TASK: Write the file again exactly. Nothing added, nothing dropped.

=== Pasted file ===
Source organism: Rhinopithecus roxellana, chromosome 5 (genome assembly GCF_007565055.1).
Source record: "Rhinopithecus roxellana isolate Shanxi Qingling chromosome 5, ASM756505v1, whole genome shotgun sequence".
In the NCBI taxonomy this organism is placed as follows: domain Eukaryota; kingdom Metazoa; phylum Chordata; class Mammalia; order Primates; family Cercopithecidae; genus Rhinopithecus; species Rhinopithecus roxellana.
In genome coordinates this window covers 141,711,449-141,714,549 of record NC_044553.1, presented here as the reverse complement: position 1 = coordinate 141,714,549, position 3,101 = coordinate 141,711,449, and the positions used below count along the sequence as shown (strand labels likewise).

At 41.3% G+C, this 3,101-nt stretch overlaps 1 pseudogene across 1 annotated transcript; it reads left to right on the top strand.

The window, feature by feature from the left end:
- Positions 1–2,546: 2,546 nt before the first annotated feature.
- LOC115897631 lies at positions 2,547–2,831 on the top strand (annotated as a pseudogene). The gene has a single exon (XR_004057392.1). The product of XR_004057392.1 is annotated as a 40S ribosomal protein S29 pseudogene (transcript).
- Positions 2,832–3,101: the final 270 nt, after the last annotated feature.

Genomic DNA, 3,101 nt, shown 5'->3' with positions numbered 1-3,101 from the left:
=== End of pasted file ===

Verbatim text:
Source organism: Rhinopithecus roxellana, chromosome 5 (genome assembly GCF_007565055.1).
Source record: "Rhinopithecus roxellana isolate Shanxi Qingling chromosome 5, ASM756505v1, whole genome shotgun sequence".
In the NCBI taxonomy this organism is placed as follows: domain Eukaryota; kingdom Metazoa; phylum Chordata; class Mammalia; order Primates; family Cercopithecidae; genus Rhinopithecus; species Rhinopithecus roxellana.
In genome coordinates this window covers 141,711,449-141,714,549 of record NC_044553.1, presented here as the reverse complement: position 1 = coordinate 141,714,549, position 3,101 = coordinate 141,711,449, and the positions used below count along the sequence as shown (strand labels likewise).

At 41.3% G+C, this 3,101-nt stretch overlaps 1 pseudogene across 1 annotated transcript; it reads left to right on the top strand.

The window, feature by feature from the left end:
- Positions 1–2,546: 2,546 nt before the first annotated feature.
- LOC115897631 lies at positions 2,547–2,831 on the top strand (annotated as a pseudogene). The gene has a single exon (XR_004057392.1). The product of XR_004057392.1 is annotated as a 40S ribosomal protein S29 pseudogene (transcript).
- Positions 2,832–3,101: the final 270 nt, after the last annotated feature.

Genomic DNA, 3,101 nt, shown 5'->3' with positions numbered 1-3,101 from the left: